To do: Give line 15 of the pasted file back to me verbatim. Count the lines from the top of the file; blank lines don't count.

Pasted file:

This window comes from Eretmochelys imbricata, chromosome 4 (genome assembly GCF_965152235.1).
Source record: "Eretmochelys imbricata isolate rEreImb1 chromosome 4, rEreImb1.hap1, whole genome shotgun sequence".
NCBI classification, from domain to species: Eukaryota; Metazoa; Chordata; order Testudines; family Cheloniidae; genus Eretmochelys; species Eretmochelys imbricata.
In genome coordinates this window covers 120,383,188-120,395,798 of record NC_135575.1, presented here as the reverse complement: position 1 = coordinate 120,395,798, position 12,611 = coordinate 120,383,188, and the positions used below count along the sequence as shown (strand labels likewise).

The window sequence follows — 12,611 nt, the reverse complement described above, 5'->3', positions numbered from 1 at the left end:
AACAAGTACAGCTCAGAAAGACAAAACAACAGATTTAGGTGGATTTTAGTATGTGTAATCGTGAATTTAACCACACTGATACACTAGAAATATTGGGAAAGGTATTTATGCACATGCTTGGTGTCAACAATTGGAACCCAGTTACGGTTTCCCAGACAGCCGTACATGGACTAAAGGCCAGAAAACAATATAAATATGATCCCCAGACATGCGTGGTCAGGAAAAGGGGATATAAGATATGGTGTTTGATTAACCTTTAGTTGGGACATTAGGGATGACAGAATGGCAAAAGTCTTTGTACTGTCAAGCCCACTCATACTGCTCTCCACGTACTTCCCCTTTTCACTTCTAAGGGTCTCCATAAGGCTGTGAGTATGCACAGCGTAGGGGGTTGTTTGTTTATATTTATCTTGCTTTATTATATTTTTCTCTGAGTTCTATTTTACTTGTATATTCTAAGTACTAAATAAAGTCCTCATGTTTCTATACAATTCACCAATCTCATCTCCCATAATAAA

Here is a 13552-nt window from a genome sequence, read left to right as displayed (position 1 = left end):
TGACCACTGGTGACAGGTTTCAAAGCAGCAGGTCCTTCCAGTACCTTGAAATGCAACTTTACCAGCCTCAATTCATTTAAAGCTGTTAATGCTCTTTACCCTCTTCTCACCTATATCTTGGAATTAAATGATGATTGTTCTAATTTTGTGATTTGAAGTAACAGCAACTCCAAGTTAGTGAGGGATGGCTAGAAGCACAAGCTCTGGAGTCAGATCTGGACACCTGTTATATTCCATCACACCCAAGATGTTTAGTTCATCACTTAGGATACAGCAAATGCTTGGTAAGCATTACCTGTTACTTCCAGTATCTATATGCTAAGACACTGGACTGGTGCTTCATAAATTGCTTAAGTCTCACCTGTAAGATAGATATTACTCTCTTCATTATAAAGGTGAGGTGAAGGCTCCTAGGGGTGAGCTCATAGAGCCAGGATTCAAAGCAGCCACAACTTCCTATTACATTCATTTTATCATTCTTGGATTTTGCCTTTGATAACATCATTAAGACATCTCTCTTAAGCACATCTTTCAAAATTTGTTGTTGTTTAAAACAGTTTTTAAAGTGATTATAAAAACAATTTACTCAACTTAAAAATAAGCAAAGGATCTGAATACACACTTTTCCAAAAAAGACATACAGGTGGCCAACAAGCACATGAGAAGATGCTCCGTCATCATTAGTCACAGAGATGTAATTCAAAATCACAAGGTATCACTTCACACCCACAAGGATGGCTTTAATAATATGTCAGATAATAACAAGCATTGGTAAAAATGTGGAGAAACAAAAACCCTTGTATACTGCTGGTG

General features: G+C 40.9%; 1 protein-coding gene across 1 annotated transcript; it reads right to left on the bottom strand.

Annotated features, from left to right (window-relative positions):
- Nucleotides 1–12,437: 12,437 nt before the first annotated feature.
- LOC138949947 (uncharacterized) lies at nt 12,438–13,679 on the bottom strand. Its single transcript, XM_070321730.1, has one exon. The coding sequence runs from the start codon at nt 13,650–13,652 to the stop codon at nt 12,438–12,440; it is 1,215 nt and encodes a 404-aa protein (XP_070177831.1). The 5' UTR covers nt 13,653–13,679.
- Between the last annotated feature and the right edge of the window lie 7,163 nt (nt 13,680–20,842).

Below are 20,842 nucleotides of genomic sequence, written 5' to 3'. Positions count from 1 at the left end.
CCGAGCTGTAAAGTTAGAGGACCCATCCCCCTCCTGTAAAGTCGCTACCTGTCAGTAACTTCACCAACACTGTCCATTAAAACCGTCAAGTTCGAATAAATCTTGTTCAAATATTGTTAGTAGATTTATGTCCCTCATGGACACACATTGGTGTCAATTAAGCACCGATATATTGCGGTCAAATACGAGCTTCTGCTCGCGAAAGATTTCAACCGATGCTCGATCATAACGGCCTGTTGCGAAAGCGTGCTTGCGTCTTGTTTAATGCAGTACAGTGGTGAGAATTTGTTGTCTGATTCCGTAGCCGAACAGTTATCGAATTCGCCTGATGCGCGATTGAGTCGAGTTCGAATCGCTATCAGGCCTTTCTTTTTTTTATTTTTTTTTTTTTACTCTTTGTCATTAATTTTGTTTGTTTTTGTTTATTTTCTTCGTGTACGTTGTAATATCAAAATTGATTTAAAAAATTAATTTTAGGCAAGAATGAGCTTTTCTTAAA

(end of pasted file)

CCGAGCTGTAAAGTTAGAGGACCCATCCCCCTCCTGTAAAGTCGCTACCTGTCAGTAACTTCACCAACACTGTCCATTAAAACCGTCAAGTTCGAATAAATCTTGTTCAAATATTGTTAGTAGATTTATGTCCCTCATGGACACACATTGGTGTCAATTAAGCACCGATATATTGCGGTCAAATACGAGCTTCTGCTCGCGAAAGATTTCAACCGATGCTCGATCATAACGGCCTGTTGCGAAAGCGTGCTTGCGTCTTGTTTAATGCAGTACAGTGGTGAGAATTTGTTGTCTGATTCCGTAGCCGAACAGTTATCGAATTCGCCTGATGCGCGATTGAGTCGAGTTCGAATCGCTATCAGGCCTTTCTTTTTTTTATTTTTTTTTTTTTACTCTTTGTCATTAATTTTGTTTGTTTTTGTTTATTTTCTTCGTGTACGTTGTAATATCAAAATTGATTTAAAAAATTAATTTTAGGCAAGAATGAGCTTTTCTTAAA